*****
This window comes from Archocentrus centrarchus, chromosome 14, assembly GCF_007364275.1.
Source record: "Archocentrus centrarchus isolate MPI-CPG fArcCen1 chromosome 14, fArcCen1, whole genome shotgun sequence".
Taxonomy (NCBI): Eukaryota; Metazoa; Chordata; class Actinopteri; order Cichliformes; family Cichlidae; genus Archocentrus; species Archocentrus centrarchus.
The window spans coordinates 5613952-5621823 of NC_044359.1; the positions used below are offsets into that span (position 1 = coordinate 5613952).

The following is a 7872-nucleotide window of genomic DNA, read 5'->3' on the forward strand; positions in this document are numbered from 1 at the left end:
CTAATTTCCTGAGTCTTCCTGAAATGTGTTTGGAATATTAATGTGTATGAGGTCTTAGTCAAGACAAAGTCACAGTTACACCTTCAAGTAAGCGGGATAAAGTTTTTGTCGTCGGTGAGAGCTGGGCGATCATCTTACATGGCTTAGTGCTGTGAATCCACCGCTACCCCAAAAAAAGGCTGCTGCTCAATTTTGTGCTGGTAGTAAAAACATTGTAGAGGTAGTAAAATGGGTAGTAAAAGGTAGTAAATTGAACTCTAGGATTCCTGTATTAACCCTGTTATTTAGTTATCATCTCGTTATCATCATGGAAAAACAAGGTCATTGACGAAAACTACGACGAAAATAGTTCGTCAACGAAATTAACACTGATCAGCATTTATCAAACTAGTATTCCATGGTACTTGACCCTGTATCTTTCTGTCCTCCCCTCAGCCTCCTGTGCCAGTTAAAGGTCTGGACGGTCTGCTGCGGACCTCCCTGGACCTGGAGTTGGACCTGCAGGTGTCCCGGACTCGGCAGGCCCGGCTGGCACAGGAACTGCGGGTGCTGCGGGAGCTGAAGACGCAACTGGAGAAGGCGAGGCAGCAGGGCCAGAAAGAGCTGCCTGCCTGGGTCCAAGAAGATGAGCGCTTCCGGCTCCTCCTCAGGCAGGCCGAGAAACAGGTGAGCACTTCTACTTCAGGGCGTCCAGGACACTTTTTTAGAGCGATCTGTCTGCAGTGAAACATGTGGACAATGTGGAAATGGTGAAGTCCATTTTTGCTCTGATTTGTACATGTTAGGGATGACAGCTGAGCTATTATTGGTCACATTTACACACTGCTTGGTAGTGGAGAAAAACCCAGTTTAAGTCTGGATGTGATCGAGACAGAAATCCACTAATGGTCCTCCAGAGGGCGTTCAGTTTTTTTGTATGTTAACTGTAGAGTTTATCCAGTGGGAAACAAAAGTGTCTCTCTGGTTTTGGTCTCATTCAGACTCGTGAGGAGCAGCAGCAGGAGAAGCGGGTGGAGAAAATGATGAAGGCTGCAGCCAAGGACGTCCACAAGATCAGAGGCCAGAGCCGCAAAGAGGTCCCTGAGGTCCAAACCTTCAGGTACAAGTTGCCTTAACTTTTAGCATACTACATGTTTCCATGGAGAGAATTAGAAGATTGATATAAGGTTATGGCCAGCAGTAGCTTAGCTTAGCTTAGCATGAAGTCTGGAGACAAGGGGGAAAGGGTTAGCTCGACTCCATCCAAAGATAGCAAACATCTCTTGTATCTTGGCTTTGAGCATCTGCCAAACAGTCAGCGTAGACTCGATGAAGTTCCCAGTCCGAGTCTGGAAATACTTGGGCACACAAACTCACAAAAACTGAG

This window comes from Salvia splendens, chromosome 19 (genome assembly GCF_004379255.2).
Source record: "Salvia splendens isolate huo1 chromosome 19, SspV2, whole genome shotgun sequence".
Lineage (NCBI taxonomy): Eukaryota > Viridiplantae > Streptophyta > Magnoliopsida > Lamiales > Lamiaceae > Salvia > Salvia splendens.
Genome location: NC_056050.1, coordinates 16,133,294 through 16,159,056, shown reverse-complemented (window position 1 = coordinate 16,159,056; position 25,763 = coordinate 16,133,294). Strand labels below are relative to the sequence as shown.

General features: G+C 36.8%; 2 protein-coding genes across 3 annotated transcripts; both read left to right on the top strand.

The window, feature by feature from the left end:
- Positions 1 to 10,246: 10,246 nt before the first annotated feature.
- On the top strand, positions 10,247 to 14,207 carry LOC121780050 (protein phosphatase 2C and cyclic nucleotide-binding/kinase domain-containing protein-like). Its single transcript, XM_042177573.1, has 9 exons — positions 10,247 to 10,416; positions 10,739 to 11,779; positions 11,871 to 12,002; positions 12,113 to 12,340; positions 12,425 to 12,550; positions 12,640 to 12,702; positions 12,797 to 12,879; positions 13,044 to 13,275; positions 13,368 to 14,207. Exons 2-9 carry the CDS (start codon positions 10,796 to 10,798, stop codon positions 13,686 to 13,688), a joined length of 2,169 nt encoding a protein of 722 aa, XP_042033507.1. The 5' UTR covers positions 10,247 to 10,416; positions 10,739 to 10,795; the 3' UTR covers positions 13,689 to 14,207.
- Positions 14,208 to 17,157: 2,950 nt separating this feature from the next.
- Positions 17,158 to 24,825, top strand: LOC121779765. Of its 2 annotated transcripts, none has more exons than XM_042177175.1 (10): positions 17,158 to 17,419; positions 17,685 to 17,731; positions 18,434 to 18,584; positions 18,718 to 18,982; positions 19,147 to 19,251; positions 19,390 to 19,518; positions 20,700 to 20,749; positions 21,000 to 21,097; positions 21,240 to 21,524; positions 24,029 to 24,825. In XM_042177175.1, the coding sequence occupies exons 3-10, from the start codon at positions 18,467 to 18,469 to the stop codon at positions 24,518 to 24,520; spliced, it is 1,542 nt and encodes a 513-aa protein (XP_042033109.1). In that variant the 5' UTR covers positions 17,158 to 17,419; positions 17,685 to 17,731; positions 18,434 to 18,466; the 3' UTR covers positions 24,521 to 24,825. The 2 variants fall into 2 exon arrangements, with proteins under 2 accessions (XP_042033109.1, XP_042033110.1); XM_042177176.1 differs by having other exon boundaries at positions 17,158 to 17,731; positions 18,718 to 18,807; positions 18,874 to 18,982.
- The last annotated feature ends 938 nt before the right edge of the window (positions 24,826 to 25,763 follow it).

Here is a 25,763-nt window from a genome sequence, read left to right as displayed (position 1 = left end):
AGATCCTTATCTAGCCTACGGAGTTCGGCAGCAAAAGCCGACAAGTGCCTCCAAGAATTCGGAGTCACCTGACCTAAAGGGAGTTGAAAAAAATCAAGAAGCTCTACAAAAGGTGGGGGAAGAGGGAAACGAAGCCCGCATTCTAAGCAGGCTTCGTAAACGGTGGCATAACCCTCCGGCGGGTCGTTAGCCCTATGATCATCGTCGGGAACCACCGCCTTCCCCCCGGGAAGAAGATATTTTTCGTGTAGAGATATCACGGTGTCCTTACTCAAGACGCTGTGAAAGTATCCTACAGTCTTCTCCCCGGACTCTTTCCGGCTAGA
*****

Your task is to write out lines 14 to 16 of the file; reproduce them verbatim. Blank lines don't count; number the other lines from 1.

- On the top strand, positions 10,247 to 14,207 carry LOC121780050 (protein phosphatase 2C and cyclic nucleotide-binding/kinase domain-containing protein-like). Its single transcript, XM_042177573.1, has 9 exons — positions 10,247 to 10,416; positions 10,739 to 11,779; positions 11,871 to 12,002; positions 12,113 to 12,340; positions 12,425 to 12,550; positions 12,640 to 12,702; positions 12,797 to 12,879; positions 13,044 to 13,275; positions 13,368 to 14,207. Exons 2-9 carry the CDS (start codon positions 10,796 to 10,798, stop codon positions 13,686 to 13,688), a joined length of 2,169 nt encoding a protein of 722 aa, XP_042033507.1. The 5' UTR covers positions 10,247 to 10,416; positions 10,739 to 10,795; the 3' UTR covers positions 13,689 to 14,207.
- Positions 14,208 to 17,157: 2,950 nt separating this feature from the next.
- Positions 17,158 to 24,825, top strand: LOC121779765. Of its 2 annotated transcripts, none has more exons than XM_042177175.1 (10): positions 17,158 to 17,419; positions 17,685 to 17,731; positions 18,434 to 18,584; positions 18,718 to 18,982; positions 19,147 to 19,251; positions 19,390 to 19,518; positions 20,700 to 20,749; positions 21,000 to 21,097; positions 21,240 to 21,524; positions 24,029 to 24,825. In XM_042177175.1, the coding sequence occupies exons 3-10, from the start codon at positions 18,467 to 18,469 to the stop codon at positions 24,518 to 24,520; spliced, it is 1,542 nt and encodes a 513-aa protein (XP_042033109.1). In that variant the 5' UTR covers positions 17,158 to 17,419; positions 17,685 to 17,731; positions 18,434 to 18,466; the 3' UTR covers positions 24,521 to 24,825. The 2 variants fall into 2 exon arrangements, with proteins under 2 accessions (XP_042033109.1, XP_042033110.1); XM_042177176.1 differs by having other exon boundaries at positions 17,158 to 17,731; positions 18,718 to 18,807; positions 18,874 to 18,982.